Couldn't they just send out the largest sounding pulse in a given direction that they could safely generate, and if there is anything in that direction no matter if it's by Jupiter or pluto as long as the receiver is pointing that way it'd pick it up right? Or am I missing something about focusing the outgoing beam?

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    $\begingroup$ Space is big. Unless you focus the outgoing wave it will quickly attenuate to below detectable levels. But if you do focus it your chances of hitting something at random are effectively zero. $\endgroup$ Aug 25, 2017 at 8:07
  • $\begingroup$ So you can focus it to make it go farther? Is this like a focusing by narrowing the outgoing cone shape? Kinda like a laser? Cause when I said focus earlier I was imagining a wide cone but some how at some distance it was more focused or something, idk it wasn't really well thought out. $\endgroup$
    – user273872
    Aug 25, 2017 at 8:20
  • $\begingroup$ Focusing is diffraction limited, no matter what you do you get a "cone" far away whose angle is inversely proportional to the effective area of the radiator. $\endgroup$
    – hyportnex
    Aug 25, 2017 at 11:46

1 Answer 1


Focus is not the right term or concept. It is forming a beam, whose 3dB beam-width is usually called the beam-width. It'll keep covering a greater area as it expands out, but the angular spread is the same at all distances. Of course, if too far out you get too little power you can not see it or measure it too well.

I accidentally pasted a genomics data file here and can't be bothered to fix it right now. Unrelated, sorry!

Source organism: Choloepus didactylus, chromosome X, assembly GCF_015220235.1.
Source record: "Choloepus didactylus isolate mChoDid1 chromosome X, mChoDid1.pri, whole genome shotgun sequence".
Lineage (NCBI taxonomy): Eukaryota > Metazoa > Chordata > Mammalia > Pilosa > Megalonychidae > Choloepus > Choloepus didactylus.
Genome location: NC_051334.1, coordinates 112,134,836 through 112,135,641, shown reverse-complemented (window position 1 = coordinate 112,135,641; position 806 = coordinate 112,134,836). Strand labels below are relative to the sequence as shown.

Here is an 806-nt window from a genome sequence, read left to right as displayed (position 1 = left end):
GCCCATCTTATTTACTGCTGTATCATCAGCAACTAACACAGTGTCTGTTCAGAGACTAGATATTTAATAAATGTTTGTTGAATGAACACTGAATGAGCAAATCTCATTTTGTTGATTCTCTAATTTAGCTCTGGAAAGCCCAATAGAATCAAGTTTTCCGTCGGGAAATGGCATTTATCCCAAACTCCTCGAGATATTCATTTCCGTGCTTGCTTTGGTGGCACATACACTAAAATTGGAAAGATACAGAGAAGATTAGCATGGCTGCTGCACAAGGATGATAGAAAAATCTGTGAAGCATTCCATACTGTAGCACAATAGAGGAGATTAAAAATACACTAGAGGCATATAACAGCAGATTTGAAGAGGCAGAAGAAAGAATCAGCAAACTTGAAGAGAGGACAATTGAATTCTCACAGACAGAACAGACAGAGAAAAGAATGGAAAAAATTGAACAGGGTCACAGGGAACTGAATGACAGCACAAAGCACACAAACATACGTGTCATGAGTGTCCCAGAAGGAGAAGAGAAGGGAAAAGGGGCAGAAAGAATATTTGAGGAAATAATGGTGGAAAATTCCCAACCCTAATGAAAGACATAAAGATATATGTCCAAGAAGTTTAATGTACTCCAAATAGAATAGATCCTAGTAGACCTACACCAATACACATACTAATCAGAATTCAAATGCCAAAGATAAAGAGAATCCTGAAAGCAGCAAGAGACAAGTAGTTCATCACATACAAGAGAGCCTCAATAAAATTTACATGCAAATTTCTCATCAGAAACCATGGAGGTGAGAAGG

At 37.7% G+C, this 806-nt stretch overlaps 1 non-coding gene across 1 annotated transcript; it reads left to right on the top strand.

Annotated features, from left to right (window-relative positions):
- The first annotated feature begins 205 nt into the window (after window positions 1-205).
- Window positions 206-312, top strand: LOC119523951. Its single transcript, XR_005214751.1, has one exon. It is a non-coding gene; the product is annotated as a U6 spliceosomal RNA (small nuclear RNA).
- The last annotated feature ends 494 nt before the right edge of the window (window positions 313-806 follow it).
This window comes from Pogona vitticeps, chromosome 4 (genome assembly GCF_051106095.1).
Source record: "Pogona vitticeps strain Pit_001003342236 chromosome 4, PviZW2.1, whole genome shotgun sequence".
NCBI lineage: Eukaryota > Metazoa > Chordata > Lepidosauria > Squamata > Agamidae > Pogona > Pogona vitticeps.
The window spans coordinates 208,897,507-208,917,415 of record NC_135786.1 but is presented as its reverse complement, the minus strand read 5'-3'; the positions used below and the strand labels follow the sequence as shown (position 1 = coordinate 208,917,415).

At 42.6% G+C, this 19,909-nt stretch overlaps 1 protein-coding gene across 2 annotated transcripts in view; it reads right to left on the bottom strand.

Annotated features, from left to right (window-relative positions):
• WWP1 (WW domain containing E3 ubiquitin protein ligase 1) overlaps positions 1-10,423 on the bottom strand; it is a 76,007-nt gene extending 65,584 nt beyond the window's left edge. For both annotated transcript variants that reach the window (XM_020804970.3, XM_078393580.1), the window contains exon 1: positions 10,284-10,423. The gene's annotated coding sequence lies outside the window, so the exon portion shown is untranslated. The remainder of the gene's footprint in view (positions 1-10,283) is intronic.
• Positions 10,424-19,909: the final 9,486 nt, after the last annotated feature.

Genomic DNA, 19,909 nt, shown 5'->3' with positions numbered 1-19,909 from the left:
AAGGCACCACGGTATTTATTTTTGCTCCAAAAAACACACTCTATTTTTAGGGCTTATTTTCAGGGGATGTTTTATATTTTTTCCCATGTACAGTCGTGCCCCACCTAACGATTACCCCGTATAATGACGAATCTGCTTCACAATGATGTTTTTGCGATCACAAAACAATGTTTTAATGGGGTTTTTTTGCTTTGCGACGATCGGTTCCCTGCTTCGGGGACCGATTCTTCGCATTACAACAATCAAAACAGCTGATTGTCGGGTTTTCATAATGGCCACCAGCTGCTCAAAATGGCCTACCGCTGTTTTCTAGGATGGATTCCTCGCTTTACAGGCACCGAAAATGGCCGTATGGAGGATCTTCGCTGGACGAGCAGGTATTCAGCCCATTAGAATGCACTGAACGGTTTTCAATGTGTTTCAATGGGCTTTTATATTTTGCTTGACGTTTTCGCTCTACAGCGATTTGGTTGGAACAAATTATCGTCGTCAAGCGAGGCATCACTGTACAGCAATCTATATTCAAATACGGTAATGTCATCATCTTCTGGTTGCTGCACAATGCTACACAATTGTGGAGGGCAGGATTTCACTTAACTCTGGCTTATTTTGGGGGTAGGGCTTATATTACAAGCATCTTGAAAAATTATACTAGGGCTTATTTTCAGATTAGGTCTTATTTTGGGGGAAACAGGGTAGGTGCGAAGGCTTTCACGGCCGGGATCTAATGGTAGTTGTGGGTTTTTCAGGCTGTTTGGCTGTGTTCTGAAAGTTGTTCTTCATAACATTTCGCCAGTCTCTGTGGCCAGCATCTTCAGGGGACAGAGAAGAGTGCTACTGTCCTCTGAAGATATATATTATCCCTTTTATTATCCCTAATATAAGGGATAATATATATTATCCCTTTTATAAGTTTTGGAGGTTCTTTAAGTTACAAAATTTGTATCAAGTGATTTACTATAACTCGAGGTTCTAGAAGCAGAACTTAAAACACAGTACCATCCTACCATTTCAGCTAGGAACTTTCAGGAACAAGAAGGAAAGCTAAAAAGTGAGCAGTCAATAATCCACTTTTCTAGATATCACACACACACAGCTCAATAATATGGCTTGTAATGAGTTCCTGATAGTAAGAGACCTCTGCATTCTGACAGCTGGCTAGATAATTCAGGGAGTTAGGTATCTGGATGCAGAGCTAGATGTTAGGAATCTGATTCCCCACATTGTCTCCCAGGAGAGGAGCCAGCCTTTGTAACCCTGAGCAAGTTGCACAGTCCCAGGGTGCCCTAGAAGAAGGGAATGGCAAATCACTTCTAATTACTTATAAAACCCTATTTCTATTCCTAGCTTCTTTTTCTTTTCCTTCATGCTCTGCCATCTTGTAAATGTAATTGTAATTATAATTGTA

So as you search space with radar you want some angular resolution that defines the direction uncertainty.

But you asked about radial distance. Yes, if it's really close to earth it could be dangerous, if further less so. Also when you detect asteroid you typically want to track their path, and you need some initial conditions and then updates, and position and velocity is what you might get: angular direction and range, and Doppler change for radial velocity.

However, you typically do better of course with optics, much greater wide angle angular resolution (just the diffraction limit). To locate in distance you triangulate.

Back to radar, keep in mind radar range (i.e., how far you can detect) depends on the power emitted (your 'largest sounding pulse'), the integration time (pulse width or Doppler integration time), your RF noise figure (how much internal RF noise), the size (really radar cross section) of the object, and most importantly proportional to 1/$R^4$ (two $R^2$'s, one each way). That means it dies pretty rapidly with distance. You can bounce radar off Mars or some of the other planets, but harder to detect off smaller bodies like asteroids.

So ,yes, as long as pointing right you'll get a return signal, but it may be way below your noise threshold.

Because narrower beam widths concentrate the power more, you see further, but cover less area searching a certain amount of time. Wider beams allow faster searches but you get a weaker return. So they write the equations and trade off on what they want to do. In terrestrial ground to air radar search radars usually have a wider beam width (or multiple narrower beam and multiple transmitter/receivers (and greater costs), while tracking radars are narrower beam widths, while for astrophysics for eg passive Radio and microwave receivers the sky is so big you typically use narrower beam widths and move the antennas around to search.

It's all a big trade off.


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